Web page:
BS&T: How has wholesale banking changed over the past five to 10 years?
Peltz: The relationship between large businesses and their financial institutions has changed. It used to be that businesses would hand you paper; we would process those papers, and hand paper back to them. Now, with Internet and global processing solutions, we are right there in the offices with our customers. They are accessing our core systems directly. It's difficult to see where our bank systems and business processes end and where theirs begin.
For example, our Desktop Deposit solution is fully integrated with our single-sign-on CEO portal. All we do is ship our customers a scanner. They plug the scanner into their PC, log on to the portal and start making deposits. That changes the whole relationship in that they don't have to go down to the branch to make a deposit.
BS&T: What's happening with your IT budget? Is it growing, stagnant or decreasing?
Peltz: Our business is growing so our IT budget is growing as well. Our business model is predicated on top-line revenue growth. Our treasury business, as well as other areas of the bank, have been growing, so we continually need to develop products and services that distance us from the competition.
BS&T: How does commercial banking fit into Wells Fargo's growth strategy?
Peltz: Commercial banking is absolutely the core of our wholesale banking strategy since that's where we manage our relationships, and our goal obviously is to build deeper and deeper relationships with customers while supporting their needs. While our products certainly work in the small-business as well as the corporate arena, a lot of our services are built around our commercial banking relationships. About 25 percent of our revenues come from our commercial business.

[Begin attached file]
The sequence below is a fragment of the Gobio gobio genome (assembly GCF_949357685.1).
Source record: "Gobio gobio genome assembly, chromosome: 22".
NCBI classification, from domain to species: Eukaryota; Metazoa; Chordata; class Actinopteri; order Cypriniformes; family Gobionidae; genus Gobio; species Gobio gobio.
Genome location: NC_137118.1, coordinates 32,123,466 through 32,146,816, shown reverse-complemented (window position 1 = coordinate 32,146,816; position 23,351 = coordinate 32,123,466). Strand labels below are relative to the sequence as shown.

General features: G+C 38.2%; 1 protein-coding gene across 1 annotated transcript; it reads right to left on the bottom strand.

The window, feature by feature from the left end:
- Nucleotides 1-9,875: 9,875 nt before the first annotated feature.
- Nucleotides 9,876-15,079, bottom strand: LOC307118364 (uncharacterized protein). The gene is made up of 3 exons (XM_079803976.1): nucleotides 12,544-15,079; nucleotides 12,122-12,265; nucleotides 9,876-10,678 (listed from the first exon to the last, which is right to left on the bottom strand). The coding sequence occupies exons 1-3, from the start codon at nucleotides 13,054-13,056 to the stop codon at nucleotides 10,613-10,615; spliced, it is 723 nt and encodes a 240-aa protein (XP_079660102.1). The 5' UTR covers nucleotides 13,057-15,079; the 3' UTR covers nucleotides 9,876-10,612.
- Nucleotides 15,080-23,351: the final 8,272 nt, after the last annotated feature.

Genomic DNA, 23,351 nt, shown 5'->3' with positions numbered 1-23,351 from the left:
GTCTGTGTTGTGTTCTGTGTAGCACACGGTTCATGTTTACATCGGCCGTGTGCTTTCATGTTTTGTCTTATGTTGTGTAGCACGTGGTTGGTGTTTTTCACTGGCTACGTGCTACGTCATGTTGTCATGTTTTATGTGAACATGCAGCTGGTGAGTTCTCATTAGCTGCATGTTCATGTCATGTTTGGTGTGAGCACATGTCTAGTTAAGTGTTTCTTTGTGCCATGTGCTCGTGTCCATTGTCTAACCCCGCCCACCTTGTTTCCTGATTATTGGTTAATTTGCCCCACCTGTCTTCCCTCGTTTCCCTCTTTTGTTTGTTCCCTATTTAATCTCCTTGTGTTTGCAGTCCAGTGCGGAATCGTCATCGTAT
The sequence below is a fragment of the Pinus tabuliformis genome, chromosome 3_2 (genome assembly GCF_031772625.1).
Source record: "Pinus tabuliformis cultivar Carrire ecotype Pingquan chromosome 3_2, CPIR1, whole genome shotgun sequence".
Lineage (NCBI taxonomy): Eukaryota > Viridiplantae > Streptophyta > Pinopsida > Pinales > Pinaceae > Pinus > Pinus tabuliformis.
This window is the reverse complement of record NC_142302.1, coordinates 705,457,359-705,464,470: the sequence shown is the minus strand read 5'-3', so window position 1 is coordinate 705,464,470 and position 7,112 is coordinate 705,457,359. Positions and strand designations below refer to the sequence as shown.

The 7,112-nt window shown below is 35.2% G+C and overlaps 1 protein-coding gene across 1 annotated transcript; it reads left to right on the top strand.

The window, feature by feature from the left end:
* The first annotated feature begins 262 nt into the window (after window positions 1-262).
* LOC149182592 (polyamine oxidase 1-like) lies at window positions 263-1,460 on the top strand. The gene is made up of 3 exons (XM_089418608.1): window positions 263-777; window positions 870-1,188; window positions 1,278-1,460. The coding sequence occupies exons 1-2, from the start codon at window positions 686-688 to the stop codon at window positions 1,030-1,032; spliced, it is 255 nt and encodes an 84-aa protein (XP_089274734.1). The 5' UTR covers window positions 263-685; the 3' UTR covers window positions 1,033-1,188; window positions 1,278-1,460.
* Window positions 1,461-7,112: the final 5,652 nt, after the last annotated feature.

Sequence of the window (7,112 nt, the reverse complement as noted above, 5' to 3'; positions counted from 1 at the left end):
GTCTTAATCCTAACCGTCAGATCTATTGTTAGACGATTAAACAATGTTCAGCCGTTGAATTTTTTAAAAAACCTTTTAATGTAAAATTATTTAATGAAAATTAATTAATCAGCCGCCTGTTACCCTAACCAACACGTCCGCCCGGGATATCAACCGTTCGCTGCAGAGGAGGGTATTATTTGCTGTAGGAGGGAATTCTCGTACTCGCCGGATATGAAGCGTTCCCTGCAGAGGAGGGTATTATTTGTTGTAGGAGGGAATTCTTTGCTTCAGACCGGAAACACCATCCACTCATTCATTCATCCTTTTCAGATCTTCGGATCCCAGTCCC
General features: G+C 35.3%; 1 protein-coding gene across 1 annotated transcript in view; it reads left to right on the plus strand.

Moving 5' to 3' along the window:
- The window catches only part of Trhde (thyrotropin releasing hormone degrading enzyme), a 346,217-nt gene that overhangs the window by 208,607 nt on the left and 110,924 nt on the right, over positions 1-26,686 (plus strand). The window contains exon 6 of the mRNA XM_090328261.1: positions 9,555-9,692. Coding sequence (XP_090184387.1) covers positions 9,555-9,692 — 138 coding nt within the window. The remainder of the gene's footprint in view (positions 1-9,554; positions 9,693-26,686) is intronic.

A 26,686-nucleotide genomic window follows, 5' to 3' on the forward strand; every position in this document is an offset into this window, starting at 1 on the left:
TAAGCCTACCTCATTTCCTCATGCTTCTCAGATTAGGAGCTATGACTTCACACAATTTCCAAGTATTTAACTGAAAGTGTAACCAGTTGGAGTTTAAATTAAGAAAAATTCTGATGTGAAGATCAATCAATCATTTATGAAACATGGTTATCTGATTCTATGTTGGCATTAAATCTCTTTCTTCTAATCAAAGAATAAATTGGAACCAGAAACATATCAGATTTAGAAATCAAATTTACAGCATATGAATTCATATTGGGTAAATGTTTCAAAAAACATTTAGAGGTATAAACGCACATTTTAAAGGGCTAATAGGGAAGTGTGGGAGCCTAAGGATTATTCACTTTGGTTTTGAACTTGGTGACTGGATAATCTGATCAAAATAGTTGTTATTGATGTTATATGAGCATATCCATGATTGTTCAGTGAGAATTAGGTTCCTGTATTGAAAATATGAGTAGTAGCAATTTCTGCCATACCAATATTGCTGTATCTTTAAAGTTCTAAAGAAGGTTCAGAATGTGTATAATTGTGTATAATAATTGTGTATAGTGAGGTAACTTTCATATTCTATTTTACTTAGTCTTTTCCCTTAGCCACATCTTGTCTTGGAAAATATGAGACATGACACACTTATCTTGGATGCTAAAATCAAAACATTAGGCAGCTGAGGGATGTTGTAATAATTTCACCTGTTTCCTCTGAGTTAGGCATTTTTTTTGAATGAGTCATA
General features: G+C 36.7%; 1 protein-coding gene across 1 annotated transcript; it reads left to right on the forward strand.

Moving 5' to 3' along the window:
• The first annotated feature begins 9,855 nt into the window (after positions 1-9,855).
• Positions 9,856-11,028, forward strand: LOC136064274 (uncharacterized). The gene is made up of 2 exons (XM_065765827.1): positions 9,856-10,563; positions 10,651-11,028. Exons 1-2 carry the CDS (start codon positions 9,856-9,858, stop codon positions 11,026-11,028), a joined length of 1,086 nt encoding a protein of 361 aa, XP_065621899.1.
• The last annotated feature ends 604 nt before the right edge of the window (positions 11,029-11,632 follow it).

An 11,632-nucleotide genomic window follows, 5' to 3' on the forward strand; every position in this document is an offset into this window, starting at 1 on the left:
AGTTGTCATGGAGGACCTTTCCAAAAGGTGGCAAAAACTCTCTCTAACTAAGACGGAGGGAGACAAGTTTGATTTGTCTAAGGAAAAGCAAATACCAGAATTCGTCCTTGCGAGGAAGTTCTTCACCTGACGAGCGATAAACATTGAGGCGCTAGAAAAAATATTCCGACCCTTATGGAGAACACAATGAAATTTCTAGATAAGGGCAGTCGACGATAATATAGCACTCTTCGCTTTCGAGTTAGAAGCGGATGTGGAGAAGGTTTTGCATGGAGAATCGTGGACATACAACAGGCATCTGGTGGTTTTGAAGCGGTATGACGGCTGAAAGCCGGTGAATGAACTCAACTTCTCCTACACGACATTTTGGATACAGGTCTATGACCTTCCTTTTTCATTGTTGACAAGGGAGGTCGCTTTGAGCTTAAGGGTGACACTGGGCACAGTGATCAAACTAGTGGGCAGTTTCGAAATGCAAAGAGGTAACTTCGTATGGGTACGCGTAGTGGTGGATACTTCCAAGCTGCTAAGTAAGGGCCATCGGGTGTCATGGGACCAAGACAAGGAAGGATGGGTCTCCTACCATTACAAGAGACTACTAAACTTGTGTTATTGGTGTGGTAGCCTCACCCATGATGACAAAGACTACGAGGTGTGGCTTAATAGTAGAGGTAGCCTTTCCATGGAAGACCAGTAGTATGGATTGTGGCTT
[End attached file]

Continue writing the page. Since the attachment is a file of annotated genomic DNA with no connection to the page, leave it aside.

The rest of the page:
BS&T: What organizations do you view as competitors?
Peltz: We're in a lot of different spaces, so we have a lot of different competitors. From a capital perspective, we obviously compete with large financial institutions with deep pockets. But in terms of our service delivery business model, we probably look more like a community bank. We have high-touch service that we marry with high-tech [products]. Our intention is to out-local the nationals and out-national the locals.
Competition also comes from third-party providers such as the Fiservs [Brookfield, Wis.] and First Data Resources [Denver] of the world that are trying to [leverage] some of the value that we bring. But none of those third parties have as comprehensive a suite of products and services as we do. However, those relationships are very dynamic in that sometimes those third parties are partners, sometimes they are customers and sometimes they are competitors.
BS&T: What role does outsourcing play at Wells Fargo?
Peltz: We don't do baseline operations outsourcing. We believe our service delivery model is a core competency -- we are experts at delivering production systems and products and services to our customers. We are experts at gathering their feedback and developing solutions. Although we may use technology providers to augment our staff, we haven't lost any staff positions due to outsourcing.